Spots do sell out, and have, but there are some left, if you're tempted to see this once-a-year sight with a fact-smart docent at the lead.

    A ticket is $15, and "holiday attire" is most definitely suggested.

    You can't spell DTLA without "la," an essential part of fa, la, la, so best fa, la, la your way to a ticket for this annual treat that has local history, yuletide splendor, and architectural admiration at heart.



    Photo Credit: Jessica Hodgdon

    Spy some historic structures wearing their seasonal best on a DTLA tour with LA Conservancy at the ho-ho-helm.Spy some historic structures wearing their seasonal best on a DTLA tour with LA Conservancy at the ho-ho-helm.

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    A U.S. citizen was detained in a Florida prison and flagged for deportation despite his repeated pleas to authorities that he was American and the county’s own jail files indicating he was born in Philadelphia, according to a federal lawsuit filed Monday.

    NBC News reports Peter Sean Brown turned himself in to the Monroe County Sheriff's Office for a probation violation in April, after testing positive for marijuana. The 50-year-old, who had been living in Florida for the last 10 years, was soon a fast track to deportation to Jamaica.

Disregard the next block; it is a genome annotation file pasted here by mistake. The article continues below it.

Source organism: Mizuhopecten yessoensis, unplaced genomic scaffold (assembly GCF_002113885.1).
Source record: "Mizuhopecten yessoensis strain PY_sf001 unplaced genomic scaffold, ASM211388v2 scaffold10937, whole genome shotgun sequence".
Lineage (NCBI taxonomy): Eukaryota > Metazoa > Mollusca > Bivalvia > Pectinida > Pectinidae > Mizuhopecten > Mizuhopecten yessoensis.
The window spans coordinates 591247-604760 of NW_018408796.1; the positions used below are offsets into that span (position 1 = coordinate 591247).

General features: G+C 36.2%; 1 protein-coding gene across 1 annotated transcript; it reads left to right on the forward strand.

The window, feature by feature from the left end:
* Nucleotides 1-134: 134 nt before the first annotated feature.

"Despite his repeated protests to multiple jail officers, his offer to produce proof, and the jail’s own records, the Sheriff’s Office held Mr. Brown so that ICE could deport him to Jamaica — a country where he has never lived and knows no one," the suit filed by the American Civil Liberties Union and the Southern Poverty Law Center said.

    After three weeks in jail, Brown was turned over to ICE, which eventually confirmed he was in fact a U.S. citizen and "hastily arranged for his release."

    The lawsuit accuses the sheriff's office of "carelessly and aggressively" arresting people for ICE under what's known as a Basic Ordering Agreement between the two, where the sheriff's office receives $50 for each individual it holds at ICE's request.



    Photo Credit: ACLU via YouTube
    This story uses functionality that may not work in our app. Click here to open the story in your web browser.